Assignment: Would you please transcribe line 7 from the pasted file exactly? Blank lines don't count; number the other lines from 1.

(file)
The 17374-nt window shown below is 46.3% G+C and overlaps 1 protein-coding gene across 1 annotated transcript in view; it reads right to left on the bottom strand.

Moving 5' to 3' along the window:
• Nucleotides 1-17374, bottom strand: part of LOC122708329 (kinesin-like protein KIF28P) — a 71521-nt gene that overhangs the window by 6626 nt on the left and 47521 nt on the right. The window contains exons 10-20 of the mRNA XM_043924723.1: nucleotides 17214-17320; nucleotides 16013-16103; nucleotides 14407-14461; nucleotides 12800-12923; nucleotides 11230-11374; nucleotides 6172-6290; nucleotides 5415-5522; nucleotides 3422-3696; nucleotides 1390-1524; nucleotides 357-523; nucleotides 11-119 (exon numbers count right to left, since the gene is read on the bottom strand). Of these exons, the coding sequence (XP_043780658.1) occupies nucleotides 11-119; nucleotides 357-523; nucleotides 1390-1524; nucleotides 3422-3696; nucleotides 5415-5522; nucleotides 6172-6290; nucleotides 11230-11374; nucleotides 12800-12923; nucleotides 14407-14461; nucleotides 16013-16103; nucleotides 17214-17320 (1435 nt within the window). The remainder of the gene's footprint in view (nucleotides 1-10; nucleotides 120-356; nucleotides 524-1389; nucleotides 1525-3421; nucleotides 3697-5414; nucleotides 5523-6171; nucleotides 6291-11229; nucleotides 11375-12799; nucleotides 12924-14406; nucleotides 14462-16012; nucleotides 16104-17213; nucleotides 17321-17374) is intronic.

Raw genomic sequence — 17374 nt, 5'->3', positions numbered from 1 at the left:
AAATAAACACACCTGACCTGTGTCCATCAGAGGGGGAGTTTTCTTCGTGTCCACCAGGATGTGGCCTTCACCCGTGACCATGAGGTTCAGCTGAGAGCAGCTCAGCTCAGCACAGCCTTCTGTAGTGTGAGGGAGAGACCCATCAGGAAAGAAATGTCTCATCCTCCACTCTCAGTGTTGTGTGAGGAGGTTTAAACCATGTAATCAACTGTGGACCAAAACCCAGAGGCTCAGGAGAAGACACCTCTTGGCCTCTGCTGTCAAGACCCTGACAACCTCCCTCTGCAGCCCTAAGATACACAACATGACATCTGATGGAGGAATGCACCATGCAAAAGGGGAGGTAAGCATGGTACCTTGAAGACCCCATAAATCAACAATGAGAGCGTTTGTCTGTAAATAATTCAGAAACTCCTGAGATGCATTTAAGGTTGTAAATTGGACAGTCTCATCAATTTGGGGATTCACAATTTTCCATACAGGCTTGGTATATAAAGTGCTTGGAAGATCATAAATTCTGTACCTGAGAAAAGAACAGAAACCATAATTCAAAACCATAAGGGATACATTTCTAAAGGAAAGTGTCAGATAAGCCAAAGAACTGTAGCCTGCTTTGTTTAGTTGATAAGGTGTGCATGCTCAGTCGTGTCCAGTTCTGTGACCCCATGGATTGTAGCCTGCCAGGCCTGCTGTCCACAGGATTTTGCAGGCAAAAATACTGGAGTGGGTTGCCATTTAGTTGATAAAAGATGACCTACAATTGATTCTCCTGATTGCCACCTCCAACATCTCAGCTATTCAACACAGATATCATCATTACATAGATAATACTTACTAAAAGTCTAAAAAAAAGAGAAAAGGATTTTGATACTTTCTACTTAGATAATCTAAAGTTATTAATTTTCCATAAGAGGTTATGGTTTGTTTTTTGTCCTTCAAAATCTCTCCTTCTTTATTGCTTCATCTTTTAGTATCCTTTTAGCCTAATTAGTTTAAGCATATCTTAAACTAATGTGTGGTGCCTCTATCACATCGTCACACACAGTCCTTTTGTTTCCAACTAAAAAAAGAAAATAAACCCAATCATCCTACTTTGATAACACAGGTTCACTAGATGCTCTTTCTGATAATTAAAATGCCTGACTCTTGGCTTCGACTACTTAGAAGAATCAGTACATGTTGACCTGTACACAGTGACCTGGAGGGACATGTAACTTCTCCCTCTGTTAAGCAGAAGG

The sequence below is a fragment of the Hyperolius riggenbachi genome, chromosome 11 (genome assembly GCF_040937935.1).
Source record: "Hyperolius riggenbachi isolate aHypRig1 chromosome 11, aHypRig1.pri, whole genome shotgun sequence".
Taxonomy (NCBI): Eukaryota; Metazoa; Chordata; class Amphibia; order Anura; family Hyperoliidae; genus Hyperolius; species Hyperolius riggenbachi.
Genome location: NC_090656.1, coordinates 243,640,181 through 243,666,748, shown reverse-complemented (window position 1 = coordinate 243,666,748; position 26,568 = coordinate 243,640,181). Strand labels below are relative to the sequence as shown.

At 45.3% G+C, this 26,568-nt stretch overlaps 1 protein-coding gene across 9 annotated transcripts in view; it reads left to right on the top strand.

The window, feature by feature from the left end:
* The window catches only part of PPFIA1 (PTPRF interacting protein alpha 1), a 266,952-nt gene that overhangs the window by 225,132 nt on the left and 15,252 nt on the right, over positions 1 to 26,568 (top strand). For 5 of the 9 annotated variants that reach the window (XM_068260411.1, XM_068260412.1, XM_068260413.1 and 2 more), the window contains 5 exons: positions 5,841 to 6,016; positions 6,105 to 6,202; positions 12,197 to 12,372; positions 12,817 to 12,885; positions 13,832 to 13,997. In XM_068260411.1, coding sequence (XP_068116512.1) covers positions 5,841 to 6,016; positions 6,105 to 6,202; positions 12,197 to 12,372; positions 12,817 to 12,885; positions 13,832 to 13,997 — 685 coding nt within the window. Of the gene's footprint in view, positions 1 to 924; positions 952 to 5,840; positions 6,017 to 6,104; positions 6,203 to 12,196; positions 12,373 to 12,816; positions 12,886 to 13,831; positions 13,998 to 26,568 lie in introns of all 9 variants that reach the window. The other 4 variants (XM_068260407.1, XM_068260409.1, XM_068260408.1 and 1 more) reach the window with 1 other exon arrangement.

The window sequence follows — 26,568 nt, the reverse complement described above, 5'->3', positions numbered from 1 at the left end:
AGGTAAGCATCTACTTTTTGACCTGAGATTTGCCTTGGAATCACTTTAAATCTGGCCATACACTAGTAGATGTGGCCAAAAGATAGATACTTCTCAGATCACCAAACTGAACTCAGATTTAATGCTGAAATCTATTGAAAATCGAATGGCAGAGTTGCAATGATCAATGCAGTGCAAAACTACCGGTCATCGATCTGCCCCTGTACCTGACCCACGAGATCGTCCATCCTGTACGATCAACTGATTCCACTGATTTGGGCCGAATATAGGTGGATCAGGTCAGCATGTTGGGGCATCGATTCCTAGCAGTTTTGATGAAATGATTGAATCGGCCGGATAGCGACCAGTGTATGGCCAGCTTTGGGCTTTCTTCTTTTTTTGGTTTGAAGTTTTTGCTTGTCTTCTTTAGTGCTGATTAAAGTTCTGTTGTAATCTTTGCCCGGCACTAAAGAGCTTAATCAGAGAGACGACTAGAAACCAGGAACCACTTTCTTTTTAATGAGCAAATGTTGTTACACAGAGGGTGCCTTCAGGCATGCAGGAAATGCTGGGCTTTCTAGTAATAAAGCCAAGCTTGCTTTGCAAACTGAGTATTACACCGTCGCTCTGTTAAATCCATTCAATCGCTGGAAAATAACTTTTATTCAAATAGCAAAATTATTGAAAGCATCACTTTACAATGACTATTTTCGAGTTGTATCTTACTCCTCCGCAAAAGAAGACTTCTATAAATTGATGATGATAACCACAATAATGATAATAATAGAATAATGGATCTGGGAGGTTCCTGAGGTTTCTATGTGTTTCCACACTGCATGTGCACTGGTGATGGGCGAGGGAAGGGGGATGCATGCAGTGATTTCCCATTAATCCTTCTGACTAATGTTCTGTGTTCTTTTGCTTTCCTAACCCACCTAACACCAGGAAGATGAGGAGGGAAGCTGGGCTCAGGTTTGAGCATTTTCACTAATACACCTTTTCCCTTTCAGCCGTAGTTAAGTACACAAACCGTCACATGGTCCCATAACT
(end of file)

Source record: "Hyperolius riggenbachi isolate aHypRig1 chromosome 11, aHypRig1.pri, whole genome shotgun sequence".